5 Historic Sites in Berlin You Can’t Miss


There is no shortage of historic sites in Berlin. When thinking about the top cities for a European vacation, one’s mind commonly jumps to romantic Paris, lively London, and beautiful Rome (or never-ending pasta Rome, depending on your priorities). But a tourist spot commonly overlooked is Berlin, Germany.

For three centuries Berlin has been the center of some of the most powerful empires in Europe: the Kingdom of Prussia, the German Empire, the Weimar Republic and Hitler’s Third Reich.

Even until 20 years ago Berlin was the subject of discussion and controversy around the world; mirroring the state of Germany as a whole, Berlin was sliced down the middle and separated into Soviet-ruled East Berlin and Allied Powers-ruled West Berlin.

If you are a seasoned traveler, a history buff, or a new traveler to Berlin, there are a number of must-see sights to give you a taste of Germany’s rich history:

1) Historic Site #1: Brandenburg Gate

The Brandenburg gate is the only gate left standing out of the 18 gates once used to enter the city in the 1700 and 1800s. Originally built as a symbol of peace in the Kingdom of Prussia, the gate was ironically incorporated into the Berlin Wall during the Cold War. However, in 2000, former East and West Germany repaired the wall of its severe World War II damages and it is now a symbol of the German reunification.

2) Holocaust Memorial

This memorial is interesting because without knowing what it is in advance, you could walk by it without knowing it is a Holocaust Memorial at all.

The sculpture consists of over 2,000 concrete slabs on uneven pavement, so when walking through them, you can see the whole sculpture one second and they will be towering over your head the next.

The designer Peter Eisenman wanted each visitor to walk through it and take from it a personal interpretation of its meaning, so when walking around the memorial you will not find a sign explaining its significance. Underneath the memorial is a moving museum displaying personal stories of Holocaust victims.

3): East Side Gallery

There aren’t many places where the Berlin Wall is still standing (though where it once stood is marked by a double brick line in the ground throughout the city). Not only is East Side Gallery the longest stretch of the Berlin Wall still standing, but it is also the longest open-air gallery in the world. In the 1990s, artists from around the world were invited to decorate this portion of the wall, which now stands as a memorial for freedom.

4): Checkpoint Charlie

This small military building was the crossing point between East and West Berlin during the Cold War.

In the early 1960s, the U.S.S.R. demanded that all allied forces (U.S., U.K., and France) leave West Germany, which, long story short, led to a stand off between 10 U.S. and 10 Soviet tanks with Checkpoint Charlie in the middle.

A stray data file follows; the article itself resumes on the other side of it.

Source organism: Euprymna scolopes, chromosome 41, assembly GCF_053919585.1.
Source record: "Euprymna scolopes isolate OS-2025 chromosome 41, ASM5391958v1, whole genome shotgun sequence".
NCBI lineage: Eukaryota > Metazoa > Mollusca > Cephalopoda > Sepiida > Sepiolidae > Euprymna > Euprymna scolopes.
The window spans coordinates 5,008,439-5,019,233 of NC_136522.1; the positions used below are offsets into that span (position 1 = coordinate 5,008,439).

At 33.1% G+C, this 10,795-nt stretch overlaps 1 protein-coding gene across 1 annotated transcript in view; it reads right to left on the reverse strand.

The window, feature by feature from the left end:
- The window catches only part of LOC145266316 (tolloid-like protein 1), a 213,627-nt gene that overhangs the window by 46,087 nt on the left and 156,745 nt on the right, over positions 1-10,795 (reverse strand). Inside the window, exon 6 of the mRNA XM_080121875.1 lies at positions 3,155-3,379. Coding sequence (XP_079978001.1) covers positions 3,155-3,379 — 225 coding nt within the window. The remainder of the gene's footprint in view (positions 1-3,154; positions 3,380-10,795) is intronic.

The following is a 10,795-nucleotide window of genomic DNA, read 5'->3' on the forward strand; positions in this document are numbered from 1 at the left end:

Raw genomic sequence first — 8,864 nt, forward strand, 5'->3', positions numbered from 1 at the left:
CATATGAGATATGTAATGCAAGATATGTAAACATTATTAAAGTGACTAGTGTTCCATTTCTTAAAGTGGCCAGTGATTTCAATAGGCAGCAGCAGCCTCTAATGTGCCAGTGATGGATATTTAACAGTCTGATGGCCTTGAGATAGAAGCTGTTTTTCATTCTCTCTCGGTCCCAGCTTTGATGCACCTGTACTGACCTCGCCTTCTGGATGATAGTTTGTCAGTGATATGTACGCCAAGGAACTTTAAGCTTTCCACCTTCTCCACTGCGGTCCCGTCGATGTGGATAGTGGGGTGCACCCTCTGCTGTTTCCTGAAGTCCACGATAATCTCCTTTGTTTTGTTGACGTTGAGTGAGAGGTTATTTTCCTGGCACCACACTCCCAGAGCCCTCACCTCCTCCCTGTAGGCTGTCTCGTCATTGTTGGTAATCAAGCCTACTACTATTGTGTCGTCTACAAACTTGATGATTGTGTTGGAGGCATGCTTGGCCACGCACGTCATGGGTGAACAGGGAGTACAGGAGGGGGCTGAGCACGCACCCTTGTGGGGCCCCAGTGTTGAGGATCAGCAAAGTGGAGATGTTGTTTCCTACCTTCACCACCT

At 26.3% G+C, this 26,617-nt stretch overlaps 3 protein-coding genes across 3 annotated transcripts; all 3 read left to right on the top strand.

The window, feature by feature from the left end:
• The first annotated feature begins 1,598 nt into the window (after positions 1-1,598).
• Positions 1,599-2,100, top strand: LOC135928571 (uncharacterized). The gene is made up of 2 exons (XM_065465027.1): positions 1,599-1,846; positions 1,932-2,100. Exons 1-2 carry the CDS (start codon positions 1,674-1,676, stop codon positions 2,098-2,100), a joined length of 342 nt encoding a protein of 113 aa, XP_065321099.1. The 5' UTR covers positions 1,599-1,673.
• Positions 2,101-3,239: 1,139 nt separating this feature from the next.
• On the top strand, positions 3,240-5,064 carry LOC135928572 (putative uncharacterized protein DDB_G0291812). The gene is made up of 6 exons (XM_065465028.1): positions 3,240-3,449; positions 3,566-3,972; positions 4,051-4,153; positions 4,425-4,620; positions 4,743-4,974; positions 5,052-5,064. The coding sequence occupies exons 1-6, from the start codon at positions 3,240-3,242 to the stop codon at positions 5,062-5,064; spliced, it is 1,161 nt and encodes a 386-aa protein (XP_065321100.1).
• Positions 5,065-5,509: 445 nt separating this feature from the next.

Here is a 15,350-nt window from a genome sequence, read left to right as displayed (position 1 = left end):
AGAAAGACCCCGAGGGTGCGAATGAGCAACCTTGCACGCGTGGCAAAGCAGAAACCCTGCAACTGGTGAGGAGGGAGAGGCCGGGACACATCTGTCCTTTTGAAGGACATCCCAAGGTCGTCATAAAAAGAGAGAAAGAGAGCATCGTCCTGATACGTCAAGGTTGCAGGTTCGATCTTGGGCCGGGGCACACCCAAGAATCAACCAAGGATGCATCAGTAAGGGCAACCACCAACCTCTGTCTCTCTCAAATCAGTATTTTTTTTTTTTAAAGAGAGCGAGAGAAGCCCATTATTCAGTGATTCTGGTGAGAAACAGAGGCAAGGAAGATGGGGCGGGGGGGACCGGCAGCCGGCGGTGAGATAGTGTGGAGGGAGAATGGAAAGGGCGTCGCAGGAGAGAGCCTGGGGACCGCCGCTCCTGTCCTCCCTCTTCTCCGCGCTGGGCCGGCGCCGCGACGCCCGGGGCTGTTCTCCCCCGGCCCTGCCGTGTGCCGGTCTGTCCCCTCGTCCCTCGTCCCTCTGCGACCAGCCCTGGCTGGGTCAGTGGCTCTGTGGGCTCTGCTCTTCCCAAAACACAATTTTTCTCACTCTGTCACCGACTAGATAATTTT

After an agreement between John F. Kennedy and Nikita Khrushchev, the tanks backed away; it is said that without this agreement, the incident at Checkpoint Charlie could have led to World War III.

5) Hitler’s Bunker

Yes, I am telling you to visit a parking lot of an apartment complex. But it is not just a parking lot; it is the parking lot where Hitler’s bunker once stood and the site of his famous suicide.

Go with a guided tour to this location or read about it in a guidebook first, or else this will be just a parking lot to you. However, whether you learned about WWII in high school world history, have read every piece of WWII literature in publication, or have any knowledge of this mustached-man I call Hitler, it is worth it just to stand in a place that has so much history – even if it is just a parking lot.

I recommend taking a guided tour of Berlin when you visit; I know you don’t want to look like a tourist, but there is so much to learn about the city, you are just going to have to sacrifice your pride for three hours. (I always recommend the Sandeman New Europe Tours; they are free and awesome).

And, if you get tired of all this history, stop by a currywurst stand or Lowenbrau for some German beer and a pretzel. Berlin was one of those places that I visited not knowing what to expect and left feeling like I could stay there forever and still not see everything the city had to offer.

PS: Check out our related article for helpful German phrases while traveling

Have you ever been to any of these historic sites in Berlin?


About Author

Katie is a Southern California native who just got back from studying in Canterbury, England. Her three months traveling Europe were the best three months of her life, and now she is back home in California with a travel bug and a dwindling bank account. Katie is a movie buff, bookworm, and coffee addict, and when you meet her try not to bring up traveling or she won't stop talking your ear off.

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